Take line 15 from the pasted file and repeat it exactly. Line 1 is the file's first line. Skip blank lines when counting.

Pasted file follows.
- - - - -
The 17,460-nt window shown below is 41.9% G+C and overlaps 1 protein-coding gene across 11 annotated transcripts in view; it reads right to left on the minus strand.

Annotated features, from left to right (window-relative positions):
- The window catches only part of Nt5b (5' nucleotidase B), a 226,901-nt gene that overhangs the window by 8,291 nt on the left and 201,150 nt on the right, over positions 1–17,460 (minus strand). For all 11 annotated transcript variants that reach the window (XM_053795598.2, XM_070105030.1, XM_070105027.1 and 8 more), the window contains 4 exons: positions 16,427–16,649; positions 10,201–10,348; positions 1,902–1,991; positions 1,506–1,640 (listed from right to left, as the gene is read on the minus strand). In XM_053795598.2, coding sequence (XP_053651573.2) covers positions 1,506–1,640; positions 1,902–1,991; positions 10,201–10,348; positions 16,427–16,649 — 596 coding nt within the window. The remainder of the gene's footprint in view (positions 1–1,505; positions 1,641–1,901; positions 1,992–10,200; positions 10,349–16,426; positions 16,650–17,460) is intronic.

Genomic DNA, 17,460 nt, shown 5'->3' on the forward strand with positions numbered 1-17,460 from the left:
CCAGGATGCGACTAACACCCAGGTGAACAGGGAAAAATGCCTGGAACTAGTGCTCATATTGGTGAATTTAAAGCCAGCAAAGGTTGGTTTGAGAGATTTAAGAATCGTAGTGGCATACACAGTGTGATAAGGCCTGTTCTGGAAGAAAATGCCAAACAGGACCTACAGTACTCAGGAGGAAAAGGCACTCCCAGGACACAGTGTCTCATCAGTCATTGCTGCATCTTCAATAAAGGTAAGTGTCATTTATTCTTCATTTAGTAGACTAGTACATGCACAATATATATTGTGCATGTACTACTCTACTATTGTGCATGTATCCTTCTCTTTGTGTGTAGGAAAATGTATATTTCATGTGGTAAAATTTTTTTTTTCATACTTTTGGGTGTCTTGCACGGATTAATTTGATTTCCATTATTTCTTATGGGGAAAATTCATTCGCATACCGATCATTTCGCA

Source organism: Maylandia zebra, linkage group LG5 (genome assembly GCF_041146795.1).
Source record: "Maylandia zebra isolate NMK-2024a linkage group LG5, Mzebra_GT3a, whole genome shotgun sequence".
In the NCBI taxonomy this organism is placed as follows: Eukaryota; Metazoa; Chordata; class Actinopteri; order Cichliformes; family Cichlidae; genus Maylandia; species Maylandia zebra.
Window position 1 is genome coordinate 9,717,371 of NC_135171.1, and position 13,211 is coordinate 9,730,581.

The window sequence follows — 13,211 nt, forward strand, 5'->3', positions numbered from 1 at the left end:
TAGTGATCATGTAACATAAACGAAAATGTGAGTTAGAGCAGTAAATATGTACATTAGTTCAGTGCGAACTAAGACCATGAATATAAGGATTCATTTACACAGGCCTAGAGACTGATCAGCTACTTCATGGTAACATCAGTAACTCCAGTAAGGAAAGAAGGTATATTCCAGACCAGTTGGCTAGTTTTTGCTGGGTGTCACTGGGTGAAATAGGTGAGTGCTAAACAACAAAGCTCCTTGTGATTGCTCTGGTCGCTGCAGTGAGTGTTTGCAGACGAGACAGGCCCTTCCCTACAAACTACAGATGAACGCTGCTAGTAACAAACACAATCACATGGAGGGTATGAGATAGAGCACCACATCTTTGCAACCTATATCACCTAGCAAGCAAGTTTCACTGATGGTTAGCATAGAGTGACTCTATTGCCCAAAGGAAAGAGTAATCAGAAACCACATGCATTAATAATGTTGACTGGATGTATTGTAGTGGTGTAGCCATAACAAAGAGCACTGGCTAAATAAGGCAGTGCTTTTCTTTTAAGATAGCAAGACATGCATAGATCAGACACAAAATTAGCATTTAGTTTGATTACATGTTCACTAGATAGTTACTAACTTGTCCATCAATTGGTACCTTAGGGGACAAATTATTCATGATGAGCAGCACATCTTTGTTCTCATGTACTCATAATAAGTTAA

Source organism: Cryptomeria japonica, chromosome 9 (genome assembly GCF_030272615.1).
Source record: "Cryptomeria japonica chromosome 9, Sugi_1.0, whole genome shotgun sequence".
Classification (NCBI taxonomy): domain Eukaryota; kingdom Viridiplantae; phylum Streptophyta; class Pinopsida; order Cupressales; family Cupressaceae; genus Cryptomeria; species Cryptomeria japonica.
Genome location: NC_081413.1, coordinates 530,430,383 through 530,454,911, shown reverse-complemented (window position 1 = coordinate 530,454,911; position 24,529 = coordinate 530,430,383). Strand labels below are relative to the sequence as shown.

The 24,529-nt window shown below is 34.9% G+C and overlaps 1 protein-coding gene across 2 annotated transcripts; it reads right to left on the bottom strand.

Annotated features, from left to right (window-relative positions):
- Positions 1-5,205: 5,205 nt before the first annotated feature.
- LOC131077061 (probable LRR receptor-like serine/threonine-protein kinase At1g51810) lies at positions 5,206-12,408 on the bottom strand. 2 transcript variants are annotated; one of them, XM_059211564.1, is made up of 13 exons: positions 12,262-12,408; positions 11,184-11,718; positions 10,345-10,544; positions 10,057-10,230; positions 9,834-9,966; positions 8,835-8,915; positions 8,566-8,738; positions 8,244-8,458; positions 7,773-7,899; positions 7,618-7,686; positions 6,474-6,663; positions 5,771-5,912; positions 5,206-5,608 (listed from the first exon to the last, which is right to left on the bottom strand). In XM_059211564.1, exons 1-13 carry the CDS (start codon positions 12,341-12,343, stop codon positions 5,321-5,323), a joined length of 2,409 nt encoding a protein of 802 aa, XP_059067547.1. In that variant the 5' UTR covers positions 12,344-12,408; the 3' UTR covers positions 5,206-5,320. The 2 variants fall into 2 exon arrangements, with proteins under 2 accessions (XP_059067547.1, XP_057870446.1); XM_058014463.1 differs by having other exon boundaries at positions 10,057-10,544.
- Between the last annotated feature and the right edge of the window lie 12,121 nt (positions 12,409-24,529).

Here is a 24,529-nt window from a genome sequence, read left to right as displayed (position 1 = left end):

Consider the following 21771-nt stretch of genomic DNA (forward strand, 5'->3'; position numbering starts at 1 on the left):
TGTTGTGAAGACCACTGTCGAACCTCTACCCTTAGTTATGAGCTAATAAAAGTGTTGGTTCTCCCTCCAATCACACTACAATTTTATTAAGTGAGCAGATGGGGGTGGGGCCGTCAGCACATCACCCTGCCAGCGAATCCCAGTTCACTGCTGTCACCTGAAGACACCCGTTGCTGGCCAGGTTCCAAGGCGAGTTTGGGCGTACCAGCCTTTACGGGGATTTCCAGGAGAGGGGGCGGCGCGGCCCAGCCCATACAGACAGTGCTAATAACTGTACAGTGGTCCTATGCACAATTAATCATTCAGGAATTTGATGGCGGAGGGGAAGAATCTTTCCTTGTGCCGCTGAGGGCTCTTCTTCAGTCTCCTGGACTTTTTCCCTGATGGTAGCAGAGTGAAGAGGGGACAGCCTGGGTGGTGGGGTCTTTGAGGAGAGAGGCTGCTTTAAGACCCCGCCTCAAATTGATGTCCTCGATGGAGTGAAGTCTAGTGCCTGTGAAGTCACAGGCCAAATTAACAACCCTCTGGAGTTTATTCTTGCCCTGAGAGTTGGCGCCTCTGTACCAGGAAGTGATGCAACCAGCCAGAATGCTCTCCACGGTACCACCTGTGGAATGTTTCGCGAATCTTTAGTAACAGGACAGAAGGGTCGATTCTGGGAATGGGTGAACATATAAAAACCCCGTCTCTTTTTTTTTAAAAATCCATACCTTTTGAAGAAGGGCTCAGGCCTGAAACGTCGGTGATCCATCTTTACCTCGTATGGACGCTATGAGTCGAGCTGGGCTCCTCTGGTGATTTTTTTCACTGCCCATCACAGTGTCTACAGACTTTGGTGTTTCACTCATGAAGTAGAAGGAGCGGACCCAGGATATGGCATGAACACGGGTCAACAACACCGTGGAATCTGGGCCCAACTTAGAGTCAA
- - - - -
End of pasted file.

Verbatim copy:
Genome location: NC_081413.1, coordinates 530,430,383 through 530,454,911, shown reverse-complemented (window position 1 = coordinate 530,454,911; position 24,529 = coordinate 530,430,383). Strand labels below are relative to the sequence as shown.